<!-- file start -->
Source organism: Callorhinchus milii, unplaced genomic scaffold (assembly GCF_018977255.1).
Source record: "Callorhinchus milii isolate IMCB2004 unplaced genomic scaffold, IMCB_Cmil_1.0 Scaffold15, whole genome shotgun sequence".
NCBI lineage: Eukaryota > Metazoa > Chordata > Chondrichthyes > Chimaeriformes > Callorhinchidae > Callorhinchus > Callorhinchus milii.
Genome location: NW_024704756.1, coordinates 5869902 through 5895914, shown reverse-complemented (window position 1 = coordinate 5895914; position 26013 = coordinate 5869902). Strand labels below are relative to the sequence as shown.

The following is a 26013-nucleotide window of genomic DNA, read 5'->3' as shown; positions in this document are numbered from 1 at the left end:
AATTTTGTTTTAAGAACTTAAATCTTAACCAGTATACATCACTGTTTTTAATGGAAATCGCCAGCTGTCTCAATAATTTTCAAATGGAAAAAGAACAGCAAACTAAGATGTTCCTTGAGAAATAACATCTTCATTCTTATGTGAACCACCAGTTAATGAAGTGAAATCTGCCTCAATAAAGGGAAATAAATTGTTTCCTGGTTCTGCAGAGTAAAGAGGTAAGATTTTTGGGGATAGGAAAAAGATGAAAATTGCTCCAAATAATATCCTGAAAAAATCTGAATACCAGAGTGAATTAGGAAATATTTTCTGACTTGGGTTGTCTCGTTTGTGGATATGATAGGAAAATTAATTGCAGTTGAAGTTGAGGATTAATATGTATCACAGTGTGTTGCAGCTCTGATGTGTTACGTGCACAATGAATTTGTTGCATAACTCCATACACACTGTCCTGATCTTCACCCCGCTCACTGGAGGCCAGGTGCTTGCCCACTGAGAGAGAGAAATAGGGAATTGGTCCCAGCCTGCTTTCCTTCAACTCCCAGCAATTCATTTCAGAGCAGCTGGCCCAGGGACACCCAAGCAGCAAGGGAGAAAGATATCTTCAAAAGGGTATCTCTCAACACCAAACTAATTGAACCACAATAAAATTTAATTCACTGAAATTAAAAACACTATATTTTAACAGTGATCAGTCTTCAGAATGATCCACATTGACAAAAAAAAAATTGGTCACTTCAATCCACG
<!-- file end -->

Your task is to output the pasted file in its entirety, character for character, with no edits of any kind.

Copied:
Source organism: Callorhinchus milii, unplaced genomic scaffold (assembly GCF_018977255.1).
Source record: "Callorhinchus milii isolate IMCB2004 unplaced genomic scaffold, IMCB_Cmil_1.0 Scaffold15, whole genome shotgun sequence".
NCBI lineage: Eukaryota > Metazoa > Chordata > Chondrichthyes > Chimaeriformes > Callorhinchidae > Callorhinchus > Callorhinchus milii.
Genome location: NW_024704756.1, coordinates 5869902 through 5895914, shown reverse-complemented (window position 1 = coordinate 5895914; position 26013 = coordinate 5869902). Strand labels below are relative to the sequence as shown.

The following is a 26013-nucleotide window of genomic DNA, read 5'->3' as shown; positions in this document are numbered from 1 at the left end:
AATTTTGTTTTAAGAACTTAAATCTTAACCAGTATACATCACTGTTTTTAATGGAAATCGCCAGCTGTCTCAATAATTTTCAAATGGAAAAAGAACAGCAAACTAAGATGTTCCTTGAGAAATAACATCTTCATTCTTATGTGAACCACCAGTTAATGAAGTGAAATCTGCCTCAATAAAGGGAAATAAATTGTTTCCTGGTTCTGCAGAGTAAAGAGGTAAGATTTTTGGGGATAGGAAAAAGATGAAAATTGCTCCAAATAATATCCTGAAAAAATCTGAATACCAGAGTGAATTAGGAAATATTTTCTGACTTGGGTTGTCTCGTTTGTGGATATGATAGGAAAATTAATTGCAGTTGAAGTTGAGGATTAATATGTATCACAGTGTGTTGCAGCTCTGATGTGTTACGTGCACAATGAATTTGTTGCATAACTCCATACACACTGTCCTGATCTTCACCCCGCTCACTGGAGGCCAGGTGCTTGCCCACTGAGAGAGAGAAATAGGGAATTGGTCCCAGCCTGCTTTCCTTCAACTCCCAGCAATTCATTTCAGAGCAGCTGGCCCAGGGACACCCAAGCAGCAAGGGAGAAAGATATCTTCAAAAGGGTATCTCTCAACACCAAACTAATTGAACCACAATAAAATTTAATTCACTGAAATTAAAAACACTATATTTTAACAGTGATCAGTCTTCAGAATGATCCACATTGACAAAAAAAAAATTGGTCACTTCAATCCACG